In an interview, Mellman said he wasn’t counting victories before they occurred. At the same time, he said polls consistently show Democrats with such a large lead on hypothetical ballot tests that they are “outside the realm of historical experience.”
“I think if the election were held today we would win,” said Steve Elmendorf, a Democratic lobbyist who retains close ties with party aides and lawmakers from his days as top aide to Rep. Dick Gephardt, the former House democratic leader.
Recalling disappointments from 1996 and 2000, Elmendorf said, “people are very cautious because we’ve been up this hill before.” He added, “the thing that gives people on our side the most confidence is all our friends on the other (Republican) side think they’re going to lose.”
Erik Smith, a consultant for Chris Murphy, a House candidate in Connecticut, said, “every day the Democrats’ chances of taking the House seem to improve. More races become competitive and races that had been competitive are opening up a little bit.”
Strategists involved in key races express even stronger confidence as long as they are free to speak on condition of anonymity. One recently put the party’s chances of victory at “100 percent,” while another said the only remaining question is the size of the Democratic majority in the Congress that convenes in January.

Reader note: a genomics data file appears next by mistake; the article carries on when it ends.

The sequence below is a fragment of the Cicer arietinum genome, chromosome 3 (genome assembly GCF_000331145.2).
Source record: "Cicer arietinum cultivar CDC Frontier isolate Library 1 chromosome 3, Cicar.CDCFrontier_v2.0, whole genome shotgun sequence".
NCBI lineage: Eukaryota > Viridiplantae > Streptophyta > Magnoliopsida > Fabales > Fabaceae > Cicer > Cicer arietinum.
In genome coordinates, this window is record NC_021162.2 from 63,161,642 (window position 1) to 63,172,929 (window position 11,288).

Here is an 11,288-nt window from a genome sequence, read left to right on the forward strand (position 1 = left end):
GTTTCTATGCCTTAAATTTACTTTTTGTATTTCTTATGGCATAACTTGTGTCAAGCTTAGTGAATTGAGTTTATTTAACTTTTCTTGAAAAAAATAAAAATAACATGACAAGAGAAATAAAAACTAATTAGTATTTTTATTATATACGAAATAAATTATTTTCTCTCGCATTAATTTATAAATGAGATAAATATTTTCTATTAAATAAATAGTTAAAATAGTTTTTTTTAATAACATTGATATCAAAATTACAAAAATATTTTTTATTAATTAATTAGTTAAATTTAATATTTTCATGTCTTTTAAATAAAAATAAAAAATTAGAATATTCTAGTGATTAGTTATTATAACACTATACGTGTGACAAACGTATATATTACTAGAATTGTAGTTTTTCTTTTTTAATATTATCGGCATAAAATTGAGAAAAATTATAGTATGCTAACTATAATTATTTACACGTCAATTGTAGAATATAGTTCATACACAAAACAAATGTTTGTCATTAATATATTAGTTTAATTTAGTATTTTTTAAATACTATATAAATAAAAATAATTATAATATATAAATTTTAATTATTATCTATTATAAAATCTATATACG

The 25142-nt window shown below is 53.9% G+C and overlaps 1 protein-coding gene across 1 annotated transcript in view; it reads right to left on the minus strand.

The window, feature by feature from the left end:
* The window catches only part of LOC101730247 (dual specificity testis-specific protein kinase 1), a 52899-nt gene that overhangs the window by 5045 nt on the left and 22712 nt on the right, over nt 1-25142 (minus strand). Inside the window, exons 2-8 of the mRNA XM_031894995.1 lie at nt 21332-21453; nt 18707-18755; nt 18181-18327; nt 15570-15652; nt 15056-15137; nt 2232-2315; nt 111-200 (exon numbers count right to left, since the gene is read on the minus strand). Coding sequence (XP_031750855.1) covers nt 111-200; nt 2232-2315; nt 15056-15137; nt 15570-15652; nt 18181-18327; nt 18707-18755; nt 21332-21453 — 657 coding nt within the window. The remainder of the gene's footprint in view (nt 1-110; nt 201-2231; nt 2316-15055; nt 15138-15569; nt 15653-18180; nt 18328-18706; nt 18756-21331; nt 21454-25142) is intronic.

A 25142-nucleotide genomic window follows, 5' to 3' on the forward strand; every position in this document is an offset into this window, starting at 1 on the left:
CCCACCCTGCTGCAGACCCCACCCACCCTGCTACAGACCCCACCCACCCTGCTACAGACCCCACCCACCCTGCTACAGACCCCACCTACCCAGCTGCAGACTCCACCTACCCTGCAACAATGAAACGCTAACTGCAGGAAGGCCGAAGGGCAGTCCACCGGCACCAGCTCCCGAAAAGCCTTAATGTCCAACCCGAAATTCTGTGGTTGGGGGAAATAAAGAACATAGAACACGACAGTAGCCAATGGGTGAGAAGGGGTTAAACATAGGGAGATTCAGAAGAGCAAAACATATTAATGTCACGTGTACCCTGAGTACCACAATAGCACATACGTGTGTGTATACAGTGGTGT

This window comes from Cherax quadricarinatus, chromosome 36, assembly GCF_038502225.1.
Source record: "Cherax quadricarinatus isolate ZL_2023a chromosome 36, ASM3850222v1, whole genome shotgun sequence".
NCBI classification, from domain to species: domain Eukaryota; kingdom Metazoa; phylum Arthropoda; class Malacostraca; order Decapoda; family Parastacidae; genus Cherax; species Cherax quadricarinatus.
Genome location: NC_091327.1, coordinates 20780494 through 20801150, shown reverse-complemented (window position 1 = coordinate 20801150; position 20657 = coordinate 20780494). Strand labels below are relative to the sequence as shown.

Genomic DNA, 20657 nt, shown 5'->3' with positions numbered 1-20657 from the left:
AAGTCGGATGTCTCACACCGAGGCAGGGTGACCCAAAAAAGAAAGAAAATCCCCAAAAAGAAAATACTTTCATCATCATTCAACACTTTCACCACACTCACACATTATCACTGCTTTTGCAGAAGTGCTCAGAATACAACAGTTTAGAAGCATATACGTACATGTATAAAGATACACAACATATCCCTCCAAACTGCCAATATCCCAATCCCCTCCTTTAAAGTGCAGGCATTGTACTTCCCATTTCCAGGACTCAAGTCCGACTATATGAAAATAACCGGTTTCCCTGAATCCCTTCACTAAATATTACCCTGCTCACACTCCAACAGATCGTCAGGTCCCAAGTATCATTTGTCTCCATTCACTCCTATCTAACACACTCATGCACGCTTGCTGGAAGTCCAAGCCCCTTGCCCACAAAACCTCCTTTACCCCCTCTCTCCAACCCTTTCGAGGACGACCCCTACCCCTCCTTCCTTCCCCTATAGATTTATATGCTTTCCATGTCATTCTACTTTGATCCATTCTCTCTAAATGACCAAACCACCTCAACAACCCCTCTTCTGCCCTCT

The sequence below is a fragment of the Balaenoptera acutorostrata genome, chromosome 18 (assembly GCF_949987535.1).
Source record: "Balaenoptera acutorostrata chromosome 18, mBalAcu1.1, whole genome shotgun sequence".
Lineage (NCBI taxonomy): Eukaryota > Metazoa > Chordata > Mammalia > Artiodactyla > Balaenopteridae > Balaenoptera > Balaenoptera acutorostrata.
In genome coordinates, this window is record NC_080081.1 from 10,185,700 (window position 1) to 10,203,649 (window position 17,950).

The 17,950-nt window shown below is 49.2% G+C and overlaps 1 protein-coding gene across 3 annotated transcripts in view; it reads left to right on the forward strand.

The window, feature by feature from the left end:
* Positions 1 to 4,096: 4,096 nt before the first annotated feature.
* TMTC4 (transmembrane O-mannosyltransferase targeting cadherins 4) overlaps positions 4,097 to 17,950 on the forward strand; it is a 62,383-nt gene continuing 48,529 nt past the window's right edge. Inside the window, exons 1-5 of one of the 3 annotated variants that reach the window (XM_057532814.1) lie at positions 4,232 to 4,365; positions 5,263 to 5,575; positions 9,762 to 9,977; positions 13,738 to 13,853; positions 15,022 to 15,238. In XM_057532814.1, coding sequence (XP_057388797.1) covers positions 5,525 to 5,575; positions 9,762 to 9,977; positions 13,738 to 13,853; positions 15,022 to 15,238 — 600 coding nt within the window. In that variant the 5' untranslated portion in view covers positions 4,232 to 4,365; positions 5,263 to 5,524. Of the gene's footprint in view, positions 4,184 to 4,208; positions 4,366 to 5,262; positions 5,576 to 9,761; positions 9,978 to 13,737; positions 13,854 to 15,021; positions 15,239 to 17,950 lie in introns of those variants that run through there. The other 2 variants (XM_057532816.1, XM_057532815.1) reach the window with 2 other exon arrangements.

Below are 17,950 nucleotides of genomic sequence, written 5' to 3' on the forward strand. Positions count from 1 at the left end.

Mellman said academic models predict Democratic gains of between 14 and 32 seats. Elmendorf said a majority of 15 to 20 seats is possible, indicating gains of 30 to 35 seats on Election Day. Others predicted gains in the same range.
One of the most reliable indicators of competitive seats is party-financed television commercials or other political activity designed to augment a candidate’s effort.
By that standard, more than 50 Republican-held seats are competitive, and Democrats have made six-figure investments in television advertisements in many of them. Republicans have done likewise.
Republicans pulled back in three such races during the day, including Rep. Curt Weldon’s re-election bid in Pennsylvania and open seats held by Rep. Bob Beauprez, running for governor of Colorado, and Bob Ney of Ohio, who recently pleaded guilty to corruption charges.
In recent days, Democrats have moved into districts long viewed as untouchable. They launched advertisements in a western district in Nebraska; for an Idaho seat; and as a challenge to Rep. Jim Ryun in Republican-heavy Kansas.
At the same time, the overall political environment coupled with the prospect of Democratic landslide victories in New York by Sen. Hillary Rodham Clinton and gubernatorial contender Eliot Spitzer has prompted House Democrats to spend heavily in several districts.
Reports filed with the Federal Election Commission show that as of Monday night, the Democratic campaign committee has spent significant amounts on television advertising on five of the state’s nine seats currently in Republican hands.